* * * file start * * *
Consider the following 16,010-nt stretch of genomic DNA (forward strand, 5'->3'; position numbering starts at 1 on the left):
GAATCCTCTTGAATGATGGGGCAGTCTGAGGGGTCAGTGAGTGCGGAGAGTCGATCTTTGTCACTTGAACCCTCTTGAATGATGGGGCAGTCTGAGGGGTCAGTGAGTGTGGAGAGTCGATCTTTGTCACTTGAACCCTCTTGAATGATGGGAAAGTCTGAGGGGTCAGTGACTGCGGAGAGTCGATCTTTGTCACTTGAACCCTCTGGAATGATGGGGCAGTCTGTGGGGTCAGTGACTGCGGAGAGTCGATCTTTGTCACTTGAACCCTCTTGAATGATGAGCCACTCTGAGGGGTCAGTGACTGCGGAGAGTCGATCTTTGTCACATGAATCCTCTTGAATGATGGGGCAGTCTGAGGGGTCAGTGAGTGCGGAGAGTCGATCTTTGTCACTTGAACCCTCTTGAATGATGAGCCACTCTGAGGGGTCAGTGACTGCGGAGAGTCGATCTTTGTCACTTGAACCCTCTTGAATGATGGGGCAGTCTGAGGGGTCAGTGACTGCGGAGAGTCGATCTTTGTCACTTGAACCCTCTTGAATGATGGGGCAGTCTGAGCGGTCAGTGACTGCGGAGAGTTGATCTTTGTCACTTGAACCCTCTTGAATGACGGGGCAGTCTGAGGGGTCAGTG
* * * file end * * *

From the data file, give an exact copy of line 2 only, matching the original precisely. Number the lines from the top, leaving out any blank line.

GAATCCTCTTGAATGATGGGGCAGTCTGAGGGGTCAGTGAGTGCGGAGAGTCGATCTTTGTCACTTGAACCCTCTTGAATGATGGGGCAGTCTGAGGGGTCAGTGAGTGTGGAGAGTCGATCTTTGTCACTTGAACCCTCTTGAATGATGGGAAAGTCTGAGGGGTCAGTGACTGCGGAGAGTCGATCTTTGTCACTTGAACCCTCTGGAATGATGGGGCAGTCTGTGGGGTCAGTGACTGCGGAGAGTCGATCTTTGTCACTTGAACCCTCTTGAATGATGAGCCACTCTGAGGGGTCAGTGACTGCGGAGAGTCGATCTTTGTCACATGAATCCTCTTGAATGATGGGGCAGTCTGAGGGGTCAGTGAGTGCGGAGAGTCGATCTTTGTCACTTGAACCCTCTTGAATGATGAGCCACTCTGAGGGGTCAGTGACTGCGGAGAGTCGATCTTTGTCACTTGAACCCTCTTGAATGATGGGGCAGTCTGAGGGGTCAGTGACTGCGGAGAGTCGATCTTTGTCACTTGAACCCTCTTGAATGATGGGGCAGTCTGAGCGGTCAGTGACTGCGGAGAGTTGATCTTTGTCACTTGAACCCTCTTGAATGACGGGGCAGTCTGAGGGGTCAGTG